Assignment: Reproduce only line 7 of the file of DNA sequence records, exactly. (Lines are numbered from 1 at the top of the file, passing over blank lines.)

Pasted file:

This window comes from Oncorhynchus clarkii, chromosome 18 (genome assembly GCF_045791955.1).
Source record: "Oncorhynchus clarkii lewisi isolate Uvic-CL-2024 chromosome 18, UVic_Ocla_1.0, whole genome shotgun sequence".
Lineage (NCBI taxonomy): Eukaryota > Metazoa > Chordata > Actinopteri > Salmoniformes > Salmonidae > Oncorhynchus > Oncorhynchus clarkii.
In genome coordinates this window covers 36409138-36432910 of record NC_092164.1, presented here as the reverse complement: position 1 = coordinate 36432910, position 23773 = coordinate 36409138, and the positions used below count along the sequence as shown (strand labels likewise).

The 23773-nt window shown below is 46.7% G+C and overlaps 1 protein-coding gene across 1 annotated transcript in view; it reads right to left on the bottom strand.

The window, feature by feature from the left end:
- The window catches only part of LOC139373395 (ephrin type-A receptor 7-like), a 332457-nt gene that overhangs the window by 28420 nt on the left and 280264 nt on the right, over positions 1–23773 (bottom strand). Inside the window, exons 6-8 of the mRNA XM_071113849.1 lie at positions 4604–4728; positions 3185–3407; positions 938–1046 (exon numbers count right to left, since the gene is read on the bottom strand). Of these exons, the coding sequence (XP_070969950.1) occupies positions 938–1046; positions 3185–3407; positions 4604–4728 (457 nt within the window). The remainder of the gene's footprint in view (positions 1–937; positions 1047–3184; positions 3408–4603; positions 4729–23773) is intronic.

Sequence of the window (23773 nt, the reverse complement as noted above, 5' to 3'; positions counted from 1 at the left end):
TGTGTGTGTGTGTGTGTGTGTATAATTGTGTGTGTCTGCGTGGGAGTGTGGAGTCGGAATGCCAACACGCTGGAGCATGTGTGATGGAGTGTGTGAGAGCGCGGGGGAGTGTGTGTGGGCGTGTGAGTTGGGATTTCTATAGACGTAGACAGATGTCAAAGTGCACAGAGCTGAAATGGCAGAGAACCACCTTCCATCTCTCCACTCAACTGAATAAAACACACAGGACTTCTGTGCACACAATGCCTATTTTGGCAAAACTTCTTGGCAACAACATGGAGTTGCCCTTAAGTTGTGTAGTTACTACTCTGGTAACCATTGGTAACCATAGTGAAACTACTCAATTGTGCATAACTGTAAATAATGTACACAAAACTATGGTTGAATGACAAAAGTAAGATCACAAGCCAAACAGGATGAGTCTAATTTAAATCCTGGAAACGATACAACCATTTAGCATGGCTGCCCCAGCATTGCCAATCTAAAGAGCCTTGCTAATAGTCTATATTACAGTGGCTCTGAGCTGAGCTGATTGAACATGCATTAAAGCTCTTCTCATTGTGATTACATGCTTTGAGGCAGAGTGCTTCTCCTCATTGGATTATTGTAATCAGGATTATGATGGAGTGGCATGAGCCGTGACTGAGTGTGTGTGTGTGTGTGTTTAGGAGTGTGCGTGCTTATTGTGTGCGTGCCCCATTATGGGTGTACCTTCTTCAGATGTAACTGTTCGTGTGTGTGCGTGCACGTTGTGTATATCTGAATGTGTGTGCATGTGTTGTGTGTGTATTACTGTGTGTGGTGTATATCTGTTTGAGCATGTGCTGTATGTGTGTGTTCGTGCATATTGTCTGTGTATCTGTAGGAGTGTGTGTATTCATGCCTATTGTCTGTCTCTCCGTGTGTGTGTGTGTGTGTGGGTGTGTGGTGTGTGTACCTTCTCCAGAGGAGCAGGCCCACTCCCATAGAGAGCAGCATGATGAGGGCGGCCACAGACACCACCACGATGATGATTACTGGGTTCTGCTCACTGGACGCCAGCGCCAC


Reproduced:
- The window catches only part of LOC139373395 (ephrin type-A receptor 7-like), a 332457-nt gene that overhangs the window by 28420 nt on the left and 280264 nt on the right, over positions 1–23773 (bottom strand). Inside the window, exons 6-8 of the mRNA XM_071113849.1 lie at positions 4604–4728; positions 3185–3407; positions 938–1046 (exon numbers count right to left, since the gene is read on the bottom strand). Of these exons, the coding sequence (XP_070969950.1) occupies positions 938–1046; positions 3185–3407; positions 4604–4728 (457 nt within the window). The remainder of the gene's footprint in view (positions 1–937; positions 1047–3184; positions 3408–4603; positions 4729–23773) is intronic.